TIME Is ____ Dead? Collection

TIME Is ____ Dead? Collection

Is ____ Dead? is one of the most iconic cover designs in TIME's 98-year history. Originally published on April 8, 1966, "Is God Dead?" was the first cover in the brand's storied history to include only typography with no image and was designed for a story by TIME religion editor John Elson. As Elson wrote, “it is a question that tantalizes both believers, who perhaps secretly fear that he is, and atheists, who possibly suspect the answer is no.” The cover inspired countless angry sermons, 3,421 letters from readers and a lively debate at a time when 97% of Americans told pollsters they believed in God. More than a half century later, in response to President Donald Trump and the truth, TIME’s April 3, 2017 cover asked “Is Truth Dead?” At the time, editor Nancy Gibbs wrote: “just like many said they believed in God in 1966, many today would say they believe in Truth, and yet we find ourselves having an intense debate over its role and power in the face of a President who treats it like a toy. What does he actually believe? Does it count as lying if he believes what he says?” Four years later, amid the stratospheric rise of NFTs and adoption of cryptocurrencies, TIME returns to the stark black field and red bold typography to once again ask a provocative question, “Is Fiat Dead?" Inspired by the moment, TIME’s Creative Director D.W. Pine notes: “The word ‘fiat’ isn’t necessarily a commonly used phrase in American culture. Truth be told, I had to look it up. But it affects every global citizen. And I love the idea that it’s meaning isn’t clear to the casual viewer – much like the crazy, lucrative world of NFTs.” This is an exclusive series of three incredibly prescient TIME covers, including one of the most iconic covers in TIME’s 98-year history, and the first-ever cover designed exclusively as a NFT. The typography used on the 1966 cover was based on Bodoni Poster, designed by Chauncey H. Griffith in 1929. The bold contrasting strokes, strong verticality and easily recognizable serifs and ball terminals were perfectly suited for advertisements, posters and signs in the early 20th century. The typography on the two most recent covers needed to be hand drawn, as we could find no modern type foundry which has an exact interpretation of the one used on the original cover.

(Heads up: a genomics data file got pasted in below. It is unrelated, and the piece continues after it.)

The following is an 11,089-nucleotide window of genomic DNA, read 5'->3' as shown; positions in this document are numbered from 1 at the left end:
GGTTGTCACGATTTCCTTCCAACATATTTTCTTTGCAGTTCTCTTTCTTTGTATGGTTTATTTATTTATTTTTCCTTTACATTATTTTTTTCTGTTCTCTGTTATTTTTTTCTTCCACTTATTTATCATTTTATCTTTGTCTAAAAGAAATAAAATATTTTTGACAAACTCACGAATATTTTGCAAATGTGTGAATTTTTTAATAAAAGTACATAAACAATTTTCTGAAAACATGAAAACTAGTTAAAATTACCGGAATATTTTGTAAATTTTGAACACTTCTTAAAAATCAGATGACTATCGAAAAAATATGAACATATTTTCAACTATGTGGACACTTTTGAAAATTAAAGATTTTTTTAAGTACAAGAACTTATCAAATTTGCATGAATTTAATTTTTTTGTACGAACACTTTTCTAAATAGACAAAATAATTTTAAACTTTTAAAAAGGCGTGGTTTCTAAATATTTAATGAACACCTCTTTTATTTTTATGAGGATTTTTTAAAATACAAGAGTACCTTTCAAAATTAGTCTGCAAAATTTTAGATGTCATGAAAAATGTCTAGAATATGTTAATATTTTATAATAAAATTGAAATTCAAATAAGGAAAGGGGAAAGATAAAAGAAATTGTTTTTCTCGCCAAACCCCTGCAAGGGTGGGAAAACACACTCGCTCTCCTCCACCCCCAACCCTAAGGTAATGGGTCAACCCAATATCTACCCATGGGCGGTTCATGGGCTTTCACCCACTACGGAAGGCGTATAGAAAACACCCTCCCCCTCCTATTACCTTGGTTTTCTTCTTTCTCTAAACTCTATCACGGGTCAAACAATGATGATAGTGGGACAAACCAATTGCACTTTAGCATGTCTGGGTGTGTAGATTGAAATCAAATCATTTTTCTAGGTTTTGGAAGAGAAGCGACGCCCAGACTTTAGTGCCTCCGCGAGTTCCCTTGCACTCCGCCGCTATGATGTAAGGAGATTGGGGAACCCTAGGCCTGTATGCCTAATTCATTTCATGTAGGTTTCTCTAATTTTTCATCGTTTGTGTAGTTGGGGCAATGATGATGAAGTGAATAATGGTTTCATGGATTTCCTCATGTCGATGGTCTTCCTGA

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3

Unique Historical Owners

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Current Market Supply

(1 Initially Minted)

3

Total Transfers

Time
Time

American News Magazine

an American news magazine and news website published and based in New York City.